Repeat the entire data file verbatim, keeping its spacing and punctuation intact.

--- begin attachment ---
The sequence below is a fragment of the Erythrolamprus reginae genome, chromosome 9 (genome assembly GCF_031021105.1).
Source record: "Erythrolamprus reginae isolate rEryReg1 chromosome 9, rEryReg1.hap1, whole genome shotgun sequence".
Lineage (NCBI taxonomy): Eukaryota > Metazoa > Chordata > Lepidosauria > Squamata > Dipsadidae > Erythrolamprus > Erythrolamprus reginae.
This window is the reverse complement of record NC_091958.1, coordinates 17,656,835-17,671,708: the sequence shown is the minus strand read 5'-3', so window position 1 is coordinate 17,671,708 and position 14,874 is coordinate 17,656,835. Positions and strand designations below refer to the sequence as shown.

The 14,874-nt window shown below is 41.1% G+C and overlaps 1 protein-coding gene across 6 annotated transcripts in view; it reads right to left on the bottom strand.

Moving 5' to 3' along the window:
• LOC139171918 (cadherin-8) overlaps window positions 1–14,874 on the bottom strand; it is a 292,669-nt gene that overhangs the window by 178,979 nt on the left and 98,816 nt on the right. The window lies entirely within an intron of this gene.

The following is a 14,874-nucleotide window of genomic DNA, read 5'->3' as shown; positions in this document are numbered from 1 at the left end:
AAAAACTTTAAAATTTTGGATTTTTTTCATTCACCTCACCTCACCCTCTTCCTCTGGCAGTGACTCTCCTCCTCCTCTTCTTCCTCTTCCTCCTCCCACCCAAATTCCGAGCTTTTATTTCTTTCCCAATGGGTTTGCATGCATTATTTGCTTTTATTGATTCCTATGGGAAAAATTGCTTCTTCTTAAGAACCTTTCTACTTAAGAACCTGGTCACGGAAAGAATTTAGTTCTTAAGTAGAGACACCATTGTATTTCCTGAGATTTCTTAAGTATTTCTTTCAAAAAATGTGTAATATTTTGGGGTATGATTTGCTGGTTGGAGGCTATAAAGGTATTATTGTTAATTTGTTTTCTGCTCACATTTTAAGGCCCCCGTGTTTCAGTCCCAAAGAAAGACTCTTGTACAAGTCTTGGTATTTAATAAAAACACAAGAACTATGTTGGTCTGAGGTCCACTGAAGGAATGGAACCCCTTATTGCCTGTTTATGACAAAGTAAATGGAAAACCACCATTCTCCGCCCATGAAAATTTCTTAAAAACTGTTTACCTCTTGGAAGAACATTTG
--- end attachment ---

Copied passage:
The sequence below is a fragment of the Erythrolamprus reginae genome, chromosome 9 (genome assembly GCF_031021105.1).
Source record: "Erythrolamprus reginae isolate rEryReg1 chromosome 9, rEryReg1.hap1, whole genome shotgun sequence".
Lineage (NCBI taxonomy): Eukaryota > Metazoa > Chordata > Lepidosauria > Squamata > Dipsadidae > Erythrolamprus > Erythrolamprus reginae.
This window is the reverse complement of record NC_091958.1, coordinates 17,656,835-17,671,708: the sequence shown is the minus strand read 5'-3', so window position 1 is coordinate 17,671,708 and position 14,874 is coordinate 17,656,835. Positions and strand designations below refer to the sequence as shown.

The 14,874-nt window shown below is 41.1% G+C and overlaps 1 protein-coding gene across 6 annotated transcripts in view; it reads right to left on the bottom strand.

Moving 5' to 3' along the window:
• LOC139171918 (cadherin-8) overlaps window positions 1–14,874 on the bottom strand; it is a 292,669-nt gene that overhangs the window by 178,979 nt on the left and 98,816 nt on the right. The window lies entirely within an intron of this gene.

The following is a 14,874-nucleotide window of genomic DNA, read 5'->3' as shown; positions in this document are numbered from 1 at the left end:
AAAAACTTTAAAATTTTGGATTTTTTTCATTCACCTCACCTCACCCTCTTCCTCTGGCAGTGACTCTCCTCCTCCTCTTCTTCCTCTTCCTCCTCCCACCCAAATTCCGAGCTTTTATTTCTTTCCCAATGGGTTTGCATGCATTATTTGCTTTTATTGATTCCTATGGGAAAAATTGCTTCTTCTTAAGAACCTTTCTACTTAAGAACCTGGTCACGGAAAGAATTTAGTTCTTAAGTAGAGACACCATTGTATTTCCTGAGATTTCTTAAGTATTTCTTTCAAAAAATGTGTAATATTTTGGGGTATGATTTGCTGGTTGGAGGCTATAAAGGTATTATTGTTAATTTGTTTTCTGCTCACATTTTAAGGCCCCCGTGTTTCAGTCCCAAAGAAAGACTCTTGTACAAGTCTTGGTATTTAATAAAAACACAAGAACTATGTTGGTCTGAGGTCCACTGAAGGAATGGAACCCCTTATTGCCTGTTTATGACAAAGTAAATGGAAAACCACCATTCTCCGCCCATGAAAATTTCTTAAAAACTGTTTACCTCTTGGAAGAACATTTG